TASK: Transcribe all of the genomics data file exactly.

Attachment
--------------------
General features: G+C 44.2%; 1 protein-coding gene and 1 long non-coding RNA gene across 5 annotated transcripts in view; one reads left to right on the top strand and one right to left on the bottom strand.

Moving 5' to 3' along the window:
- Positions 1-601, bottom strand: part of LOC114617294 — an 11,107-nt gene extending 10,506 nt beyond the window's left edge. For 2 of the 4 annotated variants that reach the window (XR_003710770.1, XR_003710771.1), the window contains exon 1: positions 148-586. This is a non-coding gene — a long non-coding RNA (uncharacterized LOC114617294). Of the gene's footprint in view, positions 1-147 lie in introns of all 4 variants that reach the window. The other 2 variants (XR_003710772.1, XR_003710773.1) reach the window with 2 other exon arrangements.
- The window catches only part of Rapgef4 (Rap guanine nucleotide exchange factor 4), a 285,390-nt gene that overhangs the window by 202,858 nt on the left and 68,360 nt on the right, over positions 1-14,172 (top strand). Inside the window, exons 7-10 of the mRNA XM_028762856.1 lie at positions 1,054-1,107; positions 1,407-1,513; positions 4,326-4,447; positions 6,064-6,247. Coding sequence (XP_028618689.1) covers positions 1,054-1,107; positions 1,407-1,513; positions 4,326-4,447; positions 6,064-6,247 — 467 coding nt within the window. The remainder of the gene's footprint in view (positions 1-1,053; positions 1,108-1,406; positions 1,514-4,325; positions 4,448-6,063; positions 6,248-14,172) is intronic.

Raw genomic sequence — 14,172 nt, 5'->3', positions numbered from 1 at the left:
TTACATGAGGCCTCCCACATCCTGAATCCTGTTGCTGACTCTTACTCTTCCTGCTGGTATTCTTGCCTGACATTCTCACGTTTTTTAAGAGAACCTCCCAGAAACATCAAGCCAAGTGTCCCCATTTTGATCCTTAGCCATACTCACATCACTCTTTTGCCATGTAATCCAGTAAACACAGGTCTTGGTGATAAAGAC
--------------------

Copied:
General features: G+C 44.2%; 1 protein-coding gene and 1 long non-coding RNA gene across 5 annotated transcripts in view; one reads left to right on the top strand and one right to left on the bottom strand.

Moving 5' to 3' along the window:
- Positions 1-601, bottom strand: part of LOC114617294 — an 11,107-nt gene extending 10,506 nt beyond the window's left edge. For 2 of the 4 annotated variants that reach the window (XR_003710770.1, XR_003710771.1), the window contains exon 1: positions 148-586. This is a non-coding gene — a long non-coding RNA (uncharacterized LOC114617294). Of the gene's footprint in view, positions 1-147 lie in introns of all 4 variants that reach the window. The other 2 variants (XR_003710772.1, XR_003710773.1) reach the window with 2 other exon arrangements.
- The window catches only part of Rapgef4 (Rap guanine nucleotide exchange factor 4), a 285,390-nt gene that overhangs the window by 202,858 nt on the left and 68,360 nt on the right, over positions 1-14,172 (top strand). Inside the window, exons 7-10 of the mRNA XM_028762856.1 lie at positions 1,054-1,107; positions 1,407-1,513; positions 4,326-4,447; positions 6,064-6,247. Coding sequence (XP_028618689.1) covers positions 1,054-1,107; positions 1,407-1,513; positions 4,326-4,447; positions 6,064-6,247 — 467 coding nt within the window. The remainder of the gene's footprint in view (positions 1-1,053; positions 1,108-1,406; positions 1,514-4,325; positions 4,448-6,063; positions 6,248-14,172) is intronic.

Raw genomic sequence — 14,172 nt, 5'->3', positions numbered from 1 at the left:
TTACATGAGGCCTCCCACATCCTGAATCCTGTTGCTGACTCTTACTCTTCCTGCTGGTATTCTTGCCTGACATTCTCACGTTTTTTAAGAGAACCTCCCAGAAACATCAAGCCAAGTGTCCCCATTTTGATCCTTAGCCATACTCACATCACTCTTTTGCCATGTAATCCAGTAAACACAGGTCTTGGTGATAAAGAC